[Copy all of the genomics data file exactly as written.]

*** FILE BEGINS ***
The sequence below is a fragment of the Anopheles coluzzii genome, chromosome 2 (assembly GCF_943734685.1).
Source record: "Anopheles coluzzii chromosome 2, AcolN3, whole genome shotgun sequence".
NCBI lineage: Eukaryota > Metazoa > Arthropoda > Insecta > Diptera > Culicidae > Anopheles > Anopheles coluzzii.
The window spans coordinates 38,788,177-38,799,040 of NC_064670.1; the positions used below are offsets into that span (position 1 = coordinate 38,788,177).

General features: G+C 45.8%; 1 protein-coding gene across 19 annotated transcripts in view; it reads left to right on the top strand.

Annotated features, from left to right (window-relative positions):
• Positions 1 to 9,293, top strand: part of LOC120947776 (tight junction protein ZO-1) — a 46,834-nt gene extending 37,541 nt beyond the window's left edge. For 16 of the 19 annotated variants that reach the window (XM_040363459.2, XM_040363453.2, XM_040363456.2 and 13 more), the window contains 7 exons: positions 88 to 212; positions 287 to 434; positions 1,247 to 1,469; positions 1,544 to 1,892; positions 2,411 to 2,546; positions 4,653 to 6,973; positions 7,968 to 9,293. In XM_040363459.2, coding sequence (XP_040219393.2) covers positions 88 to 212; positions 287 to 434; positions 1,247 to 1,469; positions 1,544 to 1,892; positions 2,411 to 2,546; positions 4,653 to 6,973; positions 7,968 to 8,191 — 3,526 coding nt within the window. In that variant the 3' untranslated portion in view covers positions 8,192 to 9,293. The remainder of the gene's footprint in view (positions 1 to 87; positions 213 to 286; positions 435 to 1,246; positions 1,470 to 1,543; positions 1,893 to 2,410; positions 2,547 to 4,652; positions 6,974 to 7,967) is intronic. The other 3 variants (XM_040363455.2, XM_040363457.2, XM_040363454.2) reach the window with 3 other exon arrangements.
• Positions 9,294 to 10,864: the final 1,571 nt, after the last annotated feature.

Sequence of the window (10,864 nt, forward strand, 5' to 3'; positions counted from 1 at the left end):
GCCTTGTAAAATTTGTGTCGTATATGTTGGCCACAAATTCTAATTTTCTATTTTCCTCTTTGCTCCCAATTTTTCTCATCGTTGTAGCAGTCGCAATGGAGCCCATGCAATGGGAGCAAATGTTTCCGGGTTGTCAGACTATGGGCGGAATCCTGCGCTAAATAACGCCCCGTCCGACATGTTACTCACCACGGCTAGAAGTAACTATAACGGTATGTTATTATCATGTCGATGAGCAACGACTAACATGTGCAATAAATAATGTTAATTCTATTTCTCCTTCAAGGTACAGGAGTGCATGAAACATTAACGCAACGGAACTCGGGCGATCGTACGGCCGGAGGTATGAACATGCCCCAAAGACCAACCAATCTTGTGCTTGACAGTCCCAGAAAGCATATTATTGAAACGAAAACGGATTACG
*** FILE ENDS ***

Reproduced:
The sequence below is a fragment of the Anopheles coluzzii genome, chromosome 2 (assembly GCF_943734685.1).
Source record: "Anopheles coluzzii chromosome 2, AcolN3, whole genome shotgun sequence".
NCBI lineage: Eukaryota > Metazoa > Arthropoda > Insecta > Diptera > Culicidae > Anopheles > Anopheles coluzzii.
The window spans coordinates 38,788,177-38,799,040 of NC_064670.1; the positions used below are offsets into that span (position 1 = coordinate 38,788,177).

General features: G+C 45.8%; 1 protein-coding gene across 19 annotated transcripts in view; it reads left to right on the top strand.

Annotated features, from left to right (window-relative positions):
• Positions 1 to 9,293, top strand: part of LOC120947776 (tight junction protein ZO-1) — a 46,834-nt gene extending 37,541 nt beyond the window's left edge. For 16 of the 19 annotated variants that reach the window (XM_040363459.2, XM_040363453.2, XM_040363456.2 and 13 more), the window contains 7 exons: positions 88 to 212; positions 287 to 434; positions 1,247 to 1,469; positions 1,544 to 1,892; positions 2,411 to 2,546; positions 4,653 to 6,973; positions 7,968 to 9,293. In XM_040363459.2, coding sequence (XP_040219393.2) covers positions 88 to 212; positions 287 to 434; positions 1,247 to 1,469; positions 1,544 to 1,892; positions 2,411 to 2,546; positions 4,653 to 6,973; positions 7,968 to 8,191 — 3,526 coding nt within the window. In that variant the 3' untranslated portion in view covers positions 8,192 to 9,293. The remainder of the gene's footprint in view (positions 1 to 87; positions 213 to 286; positions 435 to 1,246; positions 1,470 to 1,543; positions 1,893 to 2,410; positions 2,547 to 4,652; positions 6,974 to 7,967) is intronic. The other 3 variants (XM_040363455.2, XM_040363457.2, XM_040363454.2) reach the window with 3 other exon arrangements.
• Positions 9,294 to 10,864: the final 1,571 nt, after the last annotated feature.

Sequence of the window (10,864 nt, forward strand, 5' to 3'; positions counted from 1 at the left end):
GCCTTGTAAAATTTGTGTCGTATATGTTGGCCACAAATTCTAATTTTCTATTTTCCTCTTTGCTCCCAATTTTTCTCATCGTTGTAGCAGTCGCAATGGAGCCCATGCAATGGGAGCAAATGTTTCCGGGTTGTCAGACTATGGGCGGAATCCTGCGCTAAATAACGCCCCGTCCGACATGTTACTCACCACGGCTAGAAGTAACTATAACGGTATGTTATTATCATGTCGATGAGCAACGACTAACATGTGCAATAAATAATGTTAATTCTATTTCTCCTTCAAGGTACAGGAGTGCATGAAACATTAACGCAACGGAACTCGGGCGATCGTACGGCCGGAGGTATGAACATGCCCCAAAGACCAACCAATCTTGTGCTTGACAGTCCCAGAAAGCATATTATTGAAACGAAAACGGATTACG